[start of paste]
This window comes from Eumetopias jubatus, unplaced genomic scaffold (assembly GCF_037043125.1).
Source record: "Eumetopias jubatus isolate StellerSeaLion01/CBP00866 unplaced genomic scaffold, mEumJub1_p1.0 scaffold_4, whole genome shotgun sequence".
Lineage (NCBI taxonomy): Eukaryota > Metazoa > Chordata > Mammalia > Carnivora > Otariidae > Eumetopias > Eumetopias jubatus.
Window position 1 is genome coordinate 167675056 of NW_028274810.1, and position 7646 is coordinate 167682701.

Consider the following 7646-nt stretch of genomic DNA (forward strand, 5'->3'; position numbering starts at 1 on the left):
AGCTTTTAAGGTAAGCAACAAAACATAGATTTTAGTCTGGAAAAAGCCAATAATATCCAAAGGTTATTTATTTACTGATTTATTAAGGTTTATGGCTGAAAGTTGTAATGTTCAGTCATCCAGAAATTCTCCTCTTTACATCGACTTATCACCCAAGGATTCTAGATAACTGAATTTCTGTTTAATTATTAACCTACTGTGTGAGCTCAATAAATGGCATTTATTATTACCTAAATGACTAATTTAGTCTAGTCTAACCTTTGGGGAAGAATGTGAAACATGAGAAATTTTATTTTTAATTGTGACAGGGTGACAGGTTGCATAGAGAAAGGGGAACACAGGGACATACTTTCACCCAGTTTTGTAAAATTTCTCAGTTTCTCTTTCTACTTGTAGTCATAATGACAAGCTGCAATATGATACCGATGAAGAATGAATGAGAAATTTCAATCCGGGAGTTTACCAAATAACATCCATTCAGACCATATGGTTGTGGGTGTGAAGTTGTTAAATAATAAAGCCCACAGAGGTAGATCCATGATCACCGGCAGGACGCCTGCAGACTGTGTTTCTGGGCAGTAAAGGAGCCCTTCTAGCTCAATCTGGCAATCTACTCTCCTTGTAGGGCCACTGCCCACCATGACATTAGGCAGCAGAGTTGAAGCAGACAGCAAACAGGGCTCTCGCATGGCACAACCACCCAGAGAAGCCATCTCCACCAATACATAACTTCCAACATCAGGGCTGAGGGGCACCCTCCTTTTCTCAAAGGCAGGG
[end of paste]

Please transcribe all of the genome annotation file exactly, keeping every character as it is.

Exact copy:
This window comes from Eumetopias jubatus, unplaced genomic scaffold (assembly GCF_037043125.1).
Source record: "Eumetopias jubatus isolate StellerSeaLion01/CBP00866 unplaced genomic scaffold, mEumJub1_p1.0 scaffold_4, whole genome shotgun sequence".
Lineage (NCBI taxonomy): Eukaryota > Metazoa > Chordata > Mammalia > Carnivora > Otariidae > Eumetopias > Eumetopias jubatus.
Window position 1 is genome coordinate 167675056 of NW_028274810.1, and position 7646 is coordinate 167682701.

Consider the following 7646-nt stretch of genomic DNA (forward strand, 5'->3'; position numbering starts at 1 on the left):
AGCTTTTAAGGTAAGCAACAAAACATAGATTTTAGTCTGGAAAAAGCCAATAATATCCAAAGGTTATTTATTTACTGATTTATTAAGGTTTATGGCTGAAAGTTGTAATGTTCAGTCATCCAGAAATTCTCCTCTTTACATCGACTTATCACCCAAGGATTCTAGATAACTGAATTTCTGTTTAATTATTAACCTACTGTGTGAGCTCAATAAATGGCATTTATTATTACCTAAATGACTAATTTAGTCTAGTCTAACCTTTGGGGAAGAATGTGAAACATGAGAAATTTTATTTTTAATTGTGACAGGGTGACAGGTTGCATAGAGAAAGGGGAACACAGGGACATACTTTCACCCAGTTTTGTAAAATTTCTCAGTTTCTCTTTCTACTTGTAGTCATAATGACAAGCTGCAATATGATACCGATGAAGAATGAATGAGAAATTTCAATCCGGGAGTTTACCAAATAACATCCATTCAGACCATATGGTTGTGGGTGTGAAGTTGTTAAATAATAAAGCCCACAGAGGTAGATCCATGATCACCGGCAGGACGCCTGCAGACTGTGTTTCTGGGCAGTAAAGGAGCCCTTCTAGCTCAATCTGGCAATCTACTCTCCTTGTAGGGCCACTGCCCACCATGACATTAGGCAGCAGAGTTGAAGCAGACAGCAAACAGGGCTCTCGCATGGCACAACCACCCAGAGAAGCCATCTCCACCAATACATAACTTCCAACATCAGGGCTGAGGGGCACCCTCCTTTTCTCAAAGGCAGGG